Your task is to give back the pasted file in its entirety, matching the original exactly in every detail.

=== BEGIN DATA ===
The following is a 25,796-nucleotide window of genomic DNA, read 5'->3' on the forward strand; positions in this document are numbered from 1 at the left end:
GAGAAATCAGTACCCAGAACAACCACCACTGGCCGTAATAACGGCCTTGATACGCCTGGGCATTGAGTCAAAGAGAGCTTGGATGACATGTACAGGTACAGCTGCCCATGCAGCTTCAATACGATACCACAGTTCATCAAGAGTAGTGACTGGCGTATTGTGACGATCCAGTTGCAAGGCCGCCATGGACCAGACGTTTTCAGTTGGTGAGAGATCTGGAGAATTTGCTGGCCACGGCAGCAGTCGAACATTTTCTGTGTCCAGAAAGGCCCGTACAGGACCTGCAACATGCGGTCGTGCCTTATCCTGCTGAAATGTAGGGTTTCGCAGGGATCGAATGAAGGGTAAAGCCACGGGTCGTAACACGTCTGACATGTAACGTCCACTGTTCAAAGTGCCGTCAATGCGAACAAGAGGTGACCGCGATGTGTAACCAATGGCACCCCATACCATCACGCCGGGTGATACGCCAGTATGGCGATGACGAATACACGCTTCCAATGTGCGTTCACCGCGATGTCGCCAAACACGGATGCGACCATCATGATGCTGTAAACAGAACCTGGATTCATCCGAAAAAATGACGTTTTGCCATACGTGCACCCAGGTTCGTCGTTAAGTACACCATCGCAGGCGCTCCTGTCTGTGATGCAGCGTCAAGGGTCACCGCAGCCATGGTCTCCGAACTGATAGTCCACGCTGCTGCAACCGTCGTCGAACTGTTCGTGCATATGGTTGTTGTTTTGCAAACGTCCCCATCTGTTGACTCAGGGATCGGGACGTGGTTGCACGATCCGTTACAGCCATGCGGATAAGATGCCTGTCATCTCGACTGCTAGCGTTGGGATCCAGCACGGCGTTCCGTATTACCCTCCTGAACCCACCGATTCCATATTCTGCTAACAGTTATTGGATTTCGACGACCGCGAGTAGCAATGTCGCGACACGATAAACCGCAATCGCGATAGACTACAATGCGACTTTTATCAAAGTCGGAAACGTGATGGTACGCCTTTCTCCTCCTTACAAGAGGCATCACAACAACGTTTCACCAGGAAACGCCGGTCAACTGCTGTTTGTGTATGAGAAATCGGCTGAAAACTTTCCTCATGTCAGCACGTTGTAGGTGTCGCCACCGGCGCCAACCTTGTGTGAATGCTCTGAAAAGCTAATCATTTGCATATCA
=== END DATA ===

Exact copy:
The following is a 25,796-nucleotide window of genomic DNA, read 5'->3' on the forward strand; positions in this document are numbered from 1 at the left end:
GAGAAATCAGTACCCAGAACAACCACCACTGGCCGTAATAACGGCCTTGATACGCCTGGGCATTGAGTCAAAGAGAGCTTGGATGACATGTACAGGTACAGCTGCCCATGCAGCTTCAATACGATACCACAGTTCATCAAGAGTAGTGACTGGCGTATTGTGACGATCCAGTTGCAAGGCCGCCATGGACCAGACGTTTTCAGTTGGTGAGAGATCTGGAGAATTTGCTGGCCACGGCAGCAGTCGAACATTTTCTGTGTCCAGAAAGGCCCGTACAGGACCTGCAACATGCGGTCGTGCCTTATCCTGCTGAAATGTAGGGTTTCGCAGGGATCGAATGAAGGGTAAAGCCACGGGTCGTAACACGTCTGACATGTAACGTCCACTGTTCAAAGTGCCGTCAATGCGAACAAGAGGTGACCGCGATGTGTAACCAATGGCACCCCATACCATCACGCCGGGTGATACGCCAGTATGGCGATGACGAATACACGCTTCCAATGTGCGTTCACCGCGATGTCGCCAAACACGGATGCGACCATCATGATGCTGTAAACAGAACCTGGATTCATCCGAAAAAATGACGTTTTGCCATACGTGCACCCAGGTTCGTCGTTAAGTACACCATCGCAGGCGCTCCTGTCTGTGATGCAGCGTCAAGGGTCACCGCAGCCATGGTCTCCGAACTGATAGTCCACGCTGCTGCAACCGTCGTCGAACTGTTCGTGCATATGGTTGTTGTTTTGCAAACGTCCCCATCTGTTGACTCAGGGATCGGGACGTGGTTGCACGATCCGTTACAGCCATGCGGATAAGATGCCTGTCATCTCGACTGCTAGCGTTGGGATCCAGCACGGCGTTCCGTATTACCCTCCTGAACCCACCGATTCCATATTCTGCTAACAGTTATTGGATTTCGACGACCGCGAGTAGCAATGTCGCGACACGATAAACCGCAATCGCGATAGACTACAATGCGACTTTTATCAAAGTCGGAAACGTGATGGTACGCCTTTCTCCTCCTTACAAGAGGCATCACAACAACGTTTCACCAGGAAACGCCGGTCAACTGCTGTTTGTGTATGAGAAATCGGCTGAAAACTTTCCTCATGTCAGCACGTTGTAGGTGTCGCCACCGGCGCCAACCTTGTGTGAATGCTCTGAAAAGCTAATCATTTGCATATCA